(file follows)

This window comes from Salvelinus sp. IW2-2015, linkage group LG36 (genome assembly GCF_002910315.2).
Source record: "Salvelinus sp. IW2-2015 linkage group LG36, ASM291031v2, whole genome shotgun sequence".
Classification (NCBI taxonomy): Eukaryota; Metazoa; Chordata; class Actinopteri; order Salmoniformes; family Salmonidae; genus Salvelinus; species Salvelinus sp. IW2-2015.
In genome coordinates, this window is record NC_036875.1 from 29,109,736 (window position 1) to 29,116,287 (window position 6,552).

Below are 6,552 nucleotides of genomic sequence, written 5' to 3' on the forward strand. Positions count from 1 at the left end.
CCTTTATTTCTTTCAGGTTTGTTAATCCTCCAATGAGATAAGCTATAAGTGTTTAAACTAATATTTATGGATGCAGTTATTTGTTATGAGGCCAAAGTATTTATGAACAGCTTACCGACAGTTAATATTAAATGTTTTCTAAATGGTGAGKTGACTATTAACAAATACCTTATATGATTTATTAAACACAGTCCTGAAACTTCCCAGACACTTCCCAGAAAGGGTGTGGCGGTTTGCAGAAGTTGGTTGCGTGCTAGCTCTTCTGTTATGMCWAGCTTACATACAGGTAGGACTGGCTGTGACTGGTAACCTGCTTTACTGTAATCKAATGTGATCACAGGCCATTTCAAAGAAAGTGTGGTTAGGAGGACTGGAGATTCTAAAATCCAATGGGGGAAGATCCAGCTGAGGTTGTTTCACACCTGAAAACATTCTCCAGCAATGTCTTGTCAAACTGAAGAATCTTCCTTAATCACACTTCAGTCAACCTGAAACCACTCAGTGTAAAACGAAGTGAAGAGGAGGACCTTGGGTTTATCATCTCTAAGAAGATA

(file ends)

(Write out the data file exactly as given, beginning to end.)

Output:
This window comes from Salvelinus sp. IW2-2015, linkage group LG36 (genome assembly GCF_002910315.2).
Source record: "Salvelinus sp. IW2-2015 linkage group LG36, ASM291031v2, whole genome shotgun sequence".
Classification (NCBI taxonomy): Eukaryota; Metazoa; Chordata; class Actinopteri; order Salmoniformes; family Salmonidae; genus Salvelinus; species Salvelinus sp. IW2-2015.
In genome coordinates, this window is record NC_036875.1 from 29,109,736 (window position 1) to 29,116,287 (window position 6,552).

Below are 6,552 nucleotides of genomic sequence, written 5' to 3' on the forward strand. Positions count from 1 at the left end.
CCTTTATTTCTTTCAGGTTTGTTAATCCTCCAATGAGATAAGCTATAAGTGTTTAAACTAATATTTATGGATGCAGTTATTTGTTATGAGGCCAAAGTATTTATGAACAGCTTACCGACAGTTAATATTAAATGTTTTCTAAATGGTGAGKTGACTATTAACAAATACCTTATATGATTTATTAAACACAGTCCTGAAACTTCCCAGACACTTCCCAGAAAGGGTGTGGCGGTTTGCAGAAGTTGGTTGCGTGCTAGCTCTTCTGTTATGMCWAGCTTACATACAGGTAGGACTGGCTGTGACTGGTAACCTGCTTTACTGTAATCKAATGTGATCACAGGCCATTTCAAAGAAAGTGTGGTTAGGAGGACTGGAGATTCTAAAATCCAATGGGGGAAGATCCAGCTGAGGTTGTTTCACACCTGAAAACATTCTCCAGCAATGTCTTGTCAAACTGAAGAATCTTCCTTAATCACACTTCAGTCAACCTGAAACCACTCAGTGTAAAACGAAGTGAAGAGGAGGACCTTGGGTTTATCATCTCTAAGAAGATA